Mrs Louis Albert Hippach (Ida Sophia Fischer) was born in Chicago, Illinois on 25 November 1866.1
She was the daughter of Edward Fischer (1823-1891), a painter, and Julia Boehm (1829-1907), both Prussian immigrants. She had two siblings: Edward (b. 1863) and Julia (1870-1923, later Mrs Albert A. Nachtway) and the family are shown on the 1870 and 1880 censuses living in Chicago.
She was married on 28 June 1888 to Louis Albert Hippach (b. 22 January 1863), a native of Fon du Lac, Wisconsin born to German parents and who was the co-owner and vice president of plate glass dealers Tyler & Hippach Co. The couple had four children: Robert Louis (b. 1889), Albert Archibald (b. 1891), Gertrude Isabelle "Jean" (b. 1894) and Howard Henry (b. 1896). The 1900 census shows the family living at Circle Avenue, Chicago.
Tragedy struck the family on 30 December 1903 when Ida's two elder sons had gone to a matinee performance of the musical Mr Bluebird at Chicago's Iroquois Theatre. During the show, sparks from an arc light ignited a curtain and a fire soon spread with all attempts to extinguish it futile. The 1500 capacity theatre had an estimated 2200 persons that day, and the scene soon diminished into chaos with people trying to flee, only to be trapped by blocked exits. Whilst various means of escape were found, the swell of people trying to leave caused many deaths as a result of crushes or trampling. An estimated 575 people died that day, Robert and Archibald Hippach among them. Their deaths were reported in the Chicago Daily Tribune on 3 January 1904.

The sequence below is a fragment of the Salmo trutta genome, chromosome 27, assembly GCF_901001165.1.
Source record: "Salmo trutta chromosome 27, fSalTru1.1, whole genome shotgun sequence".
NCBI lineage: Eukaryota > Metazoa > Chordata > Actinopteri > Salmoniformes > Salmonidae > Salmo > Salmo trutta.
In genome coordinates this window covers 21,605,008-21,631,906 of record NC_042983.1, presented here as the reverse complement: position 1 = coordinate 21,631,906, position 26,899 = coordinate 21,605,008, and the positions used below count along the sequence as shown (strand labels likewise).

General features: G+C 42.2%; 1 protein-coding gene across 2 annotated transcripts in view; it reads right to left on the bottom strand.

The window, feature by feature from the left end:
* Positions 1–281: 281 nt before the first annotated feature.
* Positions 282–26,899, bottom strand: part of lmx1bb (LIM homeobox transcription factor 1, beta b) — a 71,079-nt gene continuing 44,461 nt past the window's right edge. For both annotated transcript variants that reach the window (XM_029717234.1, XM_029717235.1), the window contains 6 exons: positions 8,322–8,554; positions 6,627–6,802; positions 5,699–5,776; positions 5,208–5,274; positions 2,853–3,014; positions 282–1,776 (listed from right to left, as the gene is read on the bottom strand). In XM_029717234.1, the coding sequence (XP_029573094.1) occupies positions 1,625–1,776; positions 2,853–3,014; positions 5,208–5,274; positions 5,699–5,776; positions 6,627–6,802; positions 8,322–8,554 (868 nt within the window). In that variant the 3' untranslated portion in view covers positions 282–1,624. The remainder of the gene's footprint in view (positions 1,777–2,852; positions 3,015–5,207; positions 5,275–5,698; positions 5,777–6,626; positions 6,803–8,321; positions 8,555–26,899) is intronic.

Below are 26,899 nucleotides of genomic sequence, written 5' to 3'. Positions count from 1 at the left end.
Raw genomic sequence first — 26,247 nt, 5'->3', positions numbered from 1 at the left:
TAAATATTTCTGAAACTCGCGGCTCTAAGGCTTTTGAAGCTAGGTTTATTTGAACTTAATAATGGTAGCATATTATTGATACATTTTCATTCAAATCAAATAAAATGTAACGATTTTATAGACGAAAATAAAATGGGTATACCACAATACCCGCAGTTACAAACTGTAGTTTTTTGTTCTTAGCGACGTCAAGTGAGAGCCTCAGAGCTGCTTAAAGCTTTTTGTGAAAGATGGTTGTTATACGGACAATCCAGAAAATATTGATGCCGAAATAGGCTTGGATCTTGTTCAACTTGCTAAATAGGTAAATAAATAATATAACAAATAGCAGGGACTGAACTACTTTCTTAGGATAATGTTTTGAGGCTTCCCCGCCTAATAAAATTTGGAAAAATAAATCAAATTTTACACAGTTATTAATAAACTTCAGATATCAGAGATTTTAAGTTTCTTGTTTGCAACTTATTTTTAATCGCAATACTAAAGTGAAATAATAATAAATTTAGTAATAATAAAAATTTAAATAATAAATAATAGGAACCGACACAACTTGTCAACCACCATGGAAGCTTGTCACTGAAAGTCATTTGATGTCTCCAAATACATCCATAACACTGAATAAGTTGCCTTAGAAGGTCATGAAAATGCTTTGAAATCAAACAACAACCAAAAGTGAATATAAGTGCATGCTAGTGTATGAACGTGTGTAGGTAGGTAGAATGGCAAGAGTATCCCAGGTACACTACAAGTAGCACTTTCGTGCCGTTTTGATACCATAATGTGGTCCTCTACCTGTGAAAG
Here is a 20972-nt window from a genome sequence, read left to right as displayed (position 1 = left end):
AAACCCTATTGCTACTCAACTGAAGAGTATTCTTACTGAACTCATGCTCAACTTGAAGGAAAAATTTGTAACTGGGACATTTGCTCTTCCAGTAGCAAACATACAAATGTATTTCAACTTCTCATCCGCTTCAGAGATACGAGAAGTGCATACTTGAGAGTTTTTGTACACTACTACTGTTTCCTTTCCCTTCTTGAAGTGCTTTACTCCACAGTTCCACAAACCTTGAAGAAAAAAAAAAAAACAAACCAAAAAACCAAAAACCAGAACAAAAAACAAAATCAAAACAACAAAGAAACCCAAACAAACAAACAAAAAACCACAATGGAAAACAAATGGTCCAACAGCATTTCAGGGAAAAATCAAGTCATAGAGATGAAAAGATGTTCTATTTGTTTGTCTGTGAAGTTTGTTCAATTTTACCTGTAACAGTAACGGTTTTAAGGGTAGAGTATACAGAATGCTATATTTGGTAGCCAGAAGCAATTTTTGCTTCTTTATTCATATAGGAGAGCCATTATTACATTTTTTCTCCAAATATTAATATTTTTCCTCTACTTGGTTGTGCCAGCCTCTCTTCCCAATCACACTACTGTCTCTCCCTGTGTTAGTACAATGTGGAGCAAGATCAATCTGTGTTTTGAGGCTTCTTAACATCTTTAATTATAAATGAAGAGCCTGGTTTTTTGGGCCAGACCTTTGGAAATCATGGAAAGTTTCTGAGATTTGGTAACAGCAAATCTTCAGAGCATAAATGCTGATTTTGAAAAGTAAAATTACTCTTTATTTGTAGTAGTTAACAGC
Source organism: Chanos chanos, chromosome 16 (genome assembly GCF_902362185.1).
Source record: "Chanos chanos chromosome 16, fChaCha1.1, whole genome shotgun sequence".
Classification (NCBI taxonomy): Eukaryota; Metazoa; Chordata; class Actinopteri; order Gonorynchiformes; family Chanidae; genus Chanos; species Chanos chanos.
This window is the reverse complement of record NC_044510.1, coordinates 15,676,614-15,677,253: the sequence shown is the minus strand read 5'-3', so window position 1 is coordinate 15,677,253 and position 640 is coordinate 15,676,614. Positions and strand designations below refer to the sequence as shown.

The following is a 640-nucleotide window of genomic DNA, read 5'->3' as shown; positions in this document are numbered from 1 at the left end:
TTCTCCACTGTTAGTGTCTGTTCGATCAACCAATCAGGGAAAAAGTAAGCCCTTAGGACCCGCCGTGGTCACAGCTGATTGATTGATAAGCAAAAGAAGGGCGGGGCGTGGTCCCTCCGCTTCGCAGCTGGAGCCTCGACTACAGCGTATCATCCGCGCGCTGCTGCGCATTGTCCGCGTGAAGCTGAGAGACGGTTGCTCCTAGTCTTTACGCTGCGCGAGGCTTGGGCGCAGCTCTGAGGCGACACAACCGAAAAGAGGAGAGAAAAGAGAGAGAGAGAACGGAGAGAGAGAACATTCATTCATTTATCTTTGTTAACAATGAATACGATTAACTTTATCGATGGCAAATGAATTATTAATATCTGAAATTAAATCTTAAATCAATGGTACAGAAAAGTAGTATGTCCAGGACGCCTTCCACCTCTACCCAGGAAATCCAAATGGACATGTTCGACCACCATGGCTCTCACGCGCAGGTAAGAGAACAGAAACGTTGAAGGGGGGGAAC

HIPPACH--2028 Kenmore-av., Robert and Archie, aged respectively 14 and 12 years, beloved sons of Louis A. and Ida S. Hippach, nee Fischer, Dec. 30 1903. Funeral services Sunday, Jan. 3, 2 p. m., from Church of the Attonement, Kenmore and Ardmore-avs., Edgewater. New York Herald please copy.
The 1910 census shows Ida and her remaining family living at 7360 Sheridan Road in Chicago. She and her daughter were well-known in social circles and were also noted for being very fashionable and attractive women. Her 1912 passport describes her as standing at 5' 6", with fair complexion, blue eyes and black hair that was starting to grey.